Doom spends vs. just doing normal GM things?

I’ve run a few sessions of Conan in the past, and have always found Doom confusing. Some of the spends are pretty straightforward - ones that are just boosting an enemy in combat - but others feel like just… things you do as a GM, normally, without spending special resources.

For example, Summon Reinforcements. Bringing more enemies into a scene seems like… just a thing you do sometimes as a GM, because it’s dramatically appropriate or interesting or because you simply didn’t plan the combat ahead of time and are making it up on the fly. Or Dramatic Environments - environmental hazards are a thing I’d just put places in other systems, without any special point spends. Looking at Ancient Ruins and Cursed Cities, it’s the same - a lot of the Doom spends I see there seem like things I’d normally just plan or do.

Any chance someone would be able to help clarify this for me - when do you just do stuff and when does the game expect you to not do stuff without spending Doom? I looked through some of the older threads on this board, like this one, and various other spots online, but find that I am still confused.

I don’t know if the Conan ruleset has anything like Star Trek’s GM guide, but there are some pertinent quotes that may be relevant (Threat is the equivalent to Doom):

A tool for pacing and dramatic storytelling aside, Threat is best thought of as an abstract representation of all the things that might go wrong at any given moment. It’s all the unknown variables, and the unfolding conspiracies, and the malign influence of powerful foes, and the clamor and clangor of battle, and the chaos that can erupt when tension runs high. It’s Murphy’s law (“anything that can go wrong, will go wrong”) quantified, and it’s the bullets in Chekov’s gun (a dramatic principle whereby elements introduced into a story must pay off or they are superfluous).

When you gain or spend Threat, the resulting effects can serve to draw attention to specific themes and ideas, or to certain elements of a scene, or to an individual character. This, in turn, creates new opportunities for the players to engage with the situation. In general, using Threat to highlight things can make the game more engaging, compared to simply using Threat to make things more difficult.

Because Threat is in large part provided by character action, it helps provide a balance to the game, ensuring that the “pressure” the player characters apply to a situation is met with equal force by their opposition. Threat serves as a visible cause-and-effect for players taking risks and facing the problems that come along with it. Your use of Threat feeds from circumstances in-game: the protagonists push their luck, and fate pushes back. This connection provides the players with an understanding of how their choices influence the problems they face and gives you a clear license to create those problems on the fly.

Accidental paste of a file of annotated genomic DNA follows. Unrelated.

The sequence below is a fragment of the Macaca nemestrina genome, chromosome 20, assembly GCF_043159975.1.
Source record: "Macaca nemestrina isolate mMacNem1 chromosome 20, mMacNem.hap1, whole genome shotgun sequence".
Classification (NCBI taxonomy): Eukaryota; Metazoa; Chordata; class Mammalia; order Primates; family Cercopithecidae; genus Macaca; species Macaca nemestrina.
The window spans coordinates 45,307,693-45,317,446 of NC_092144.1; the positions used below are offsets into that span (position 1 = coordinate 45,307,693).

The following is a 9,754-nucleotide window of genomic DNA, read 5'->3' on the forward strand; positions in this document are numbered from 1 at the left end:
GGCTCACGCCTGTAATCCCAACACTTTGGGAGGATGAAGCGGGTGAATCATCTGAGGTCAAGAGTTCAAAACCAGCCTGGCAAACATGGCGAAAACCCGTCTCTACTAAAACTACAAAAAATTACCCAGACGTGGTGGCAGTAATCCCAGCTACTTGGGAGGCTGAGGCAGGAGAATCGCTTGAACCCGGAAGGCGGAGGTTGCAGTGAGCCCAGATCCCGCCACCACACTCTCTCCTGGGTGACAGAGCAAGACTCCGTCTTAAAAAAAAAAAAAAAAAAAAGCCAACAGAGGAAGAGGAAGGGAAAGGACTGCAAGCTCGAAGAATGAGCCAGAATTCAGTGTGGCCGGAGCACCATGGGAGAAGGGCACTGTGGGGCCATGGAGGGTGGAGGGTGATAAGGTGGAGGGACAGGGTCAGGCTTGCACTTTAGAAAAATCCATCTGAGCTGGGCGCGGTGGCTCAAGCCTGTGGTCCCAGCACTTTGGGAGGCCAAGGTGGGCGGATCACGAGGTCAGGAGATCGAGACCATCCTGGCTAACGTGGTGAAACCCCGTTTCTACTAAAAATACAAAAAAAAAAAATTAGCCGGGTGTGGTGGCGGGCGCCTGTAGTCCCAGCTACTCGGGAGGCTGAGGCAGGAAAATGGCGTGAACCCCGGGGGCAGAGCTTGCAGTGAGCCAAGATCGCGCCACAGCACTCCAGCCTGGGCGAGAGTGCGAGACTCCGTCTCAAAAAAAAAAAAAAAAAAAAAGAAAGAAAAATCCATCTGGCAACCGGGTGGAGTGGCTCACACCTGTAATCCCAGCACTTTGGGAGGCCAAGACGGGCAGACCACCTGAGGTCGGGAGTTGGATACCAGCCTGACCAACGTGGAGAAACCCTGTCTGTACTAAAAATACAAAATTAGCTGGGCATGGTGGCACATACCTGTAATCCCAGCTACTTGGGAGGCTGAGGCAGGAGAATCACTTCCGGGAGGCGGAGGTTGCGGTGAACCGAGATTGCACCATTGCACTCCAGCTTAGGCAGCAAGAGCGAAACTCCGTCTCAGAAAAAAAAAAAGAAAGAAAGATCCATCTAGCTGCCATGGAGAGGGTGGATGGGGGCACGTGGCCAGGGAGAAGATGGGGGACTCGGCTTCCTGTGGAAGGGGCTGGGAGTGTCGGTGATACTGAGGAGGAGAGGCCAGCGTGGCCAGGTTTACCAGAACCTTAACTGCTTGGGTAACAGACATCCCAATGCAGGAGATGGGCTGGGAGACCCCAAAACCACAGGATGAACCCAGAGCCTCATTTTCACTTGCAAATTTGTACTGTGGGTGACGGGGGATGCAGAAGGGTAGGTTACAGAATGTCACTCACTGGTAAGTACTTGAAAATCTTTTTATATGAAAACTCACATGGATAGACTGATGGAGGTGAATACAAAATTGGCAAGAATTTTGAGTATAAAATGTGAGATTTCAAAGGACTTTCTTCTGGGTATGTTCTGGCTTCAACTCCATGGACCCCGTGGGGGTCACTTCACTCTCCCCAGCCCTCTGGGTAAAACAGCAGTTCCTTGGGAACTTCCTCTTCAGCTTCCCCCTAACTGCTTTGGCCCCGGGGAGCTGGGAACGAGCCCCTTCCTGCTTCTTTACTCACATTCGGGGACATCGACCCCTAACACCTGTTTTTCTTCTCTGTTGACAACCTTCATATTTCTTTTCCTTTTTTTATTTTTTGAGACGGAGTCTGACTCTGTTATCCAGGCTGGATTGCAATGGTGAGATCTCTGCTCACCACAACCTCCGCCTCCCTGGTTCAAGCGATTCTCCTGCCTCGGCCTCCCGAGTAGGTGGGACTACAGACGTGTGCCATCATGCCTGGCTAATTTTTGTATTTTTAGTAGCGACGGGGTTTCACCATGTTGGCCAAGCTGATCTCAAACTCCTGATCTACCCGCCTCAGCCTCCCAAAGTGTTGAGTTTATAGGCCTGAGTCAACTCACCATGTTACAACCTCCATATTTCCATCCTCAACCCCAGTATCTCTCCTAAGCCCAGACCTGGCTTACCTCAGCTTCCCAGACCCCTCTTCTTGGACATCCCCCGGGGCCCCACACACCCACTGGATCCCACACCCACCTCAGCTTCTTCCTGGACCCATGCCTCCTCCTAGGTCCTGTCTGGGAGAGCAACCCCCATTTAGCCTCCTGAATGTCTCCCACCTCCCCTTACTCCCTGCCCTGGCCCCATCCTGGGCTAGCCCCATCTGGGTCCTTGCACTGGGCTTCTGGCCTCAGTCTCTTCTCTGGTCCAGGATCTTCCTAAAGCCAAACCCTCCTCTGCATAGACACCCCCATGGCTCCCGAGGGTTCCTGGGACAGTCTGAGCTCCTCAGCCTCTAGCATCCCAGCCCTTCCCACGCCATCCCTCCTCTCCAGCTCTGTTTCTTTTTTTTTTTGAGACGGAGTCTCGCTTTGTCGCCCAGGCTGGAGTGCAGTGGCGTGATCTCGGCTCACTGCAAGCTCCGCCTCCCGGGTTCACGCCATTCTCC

The causality of Threat means providing a narrative link between the ways that Threat is gained during a scene, and the effects that come from spending Threat. It doesn’t have to apply to every time you gain or spend Threat, but a few key instances can help a feel of continuity and verisimilitude.
A good example of causality might be a character adding to Threat to buy dice when climbing a crumbling cliff, and you spending some of that Threat later to make the cliff begin to subside, or enemies sounding an alarm, which adds Threat points which you can then spend to bring in reinforcements.

There’s a 10-page section about Threat in the book specifically, but hopefully the above provides enough info for you to give some thought to.

I think the last part is really pertinent to your questions. Sure, you can plan for extra bad guys to show up or for a bridge to collapse or whatever, but if a player explicitly does something that adds to threat… the threat spend is a direct result of their action. Which is especially nifty if the players do something or go somewhere that you haven’t planned for—now you have a way to respond built in to what they do.

The “spotlight” section is interesting, in that it encourages threat use to drive players to an intended solution (in certain cases); ramp up tension or draw attention to a specific part of a scene; or use threat to spotlight the abilities of a player character, by creating situations that they can solve (it explicitly notes not to create problems that are meant to stymie specific characters too often, as it will make the game feel too adversarial rather than collaborative).

Some Doom spends are things that you can do by GM fiat, absolutely. I also found this sort of counter intuitive at first.

What I do is just plan out the basic, basic outline of an encounter/location/scene etc. Then Doom is used to make it more dynamic and interesting in lieu of GM fiat. For example - if the characters are fighting on a rope bridge and I need to add tension I spend some doom to perhaps make things more difficult or to create a hazard. Maybe spend 1 when a character moves to make it a D1 test to move or spend 4 to make it a higher test that will inflict falling damage or something.

You get into the weeds when trying to combine GM fiat and Threat spends. Just use Threat. It’s a better ebb and flow than just deciding.

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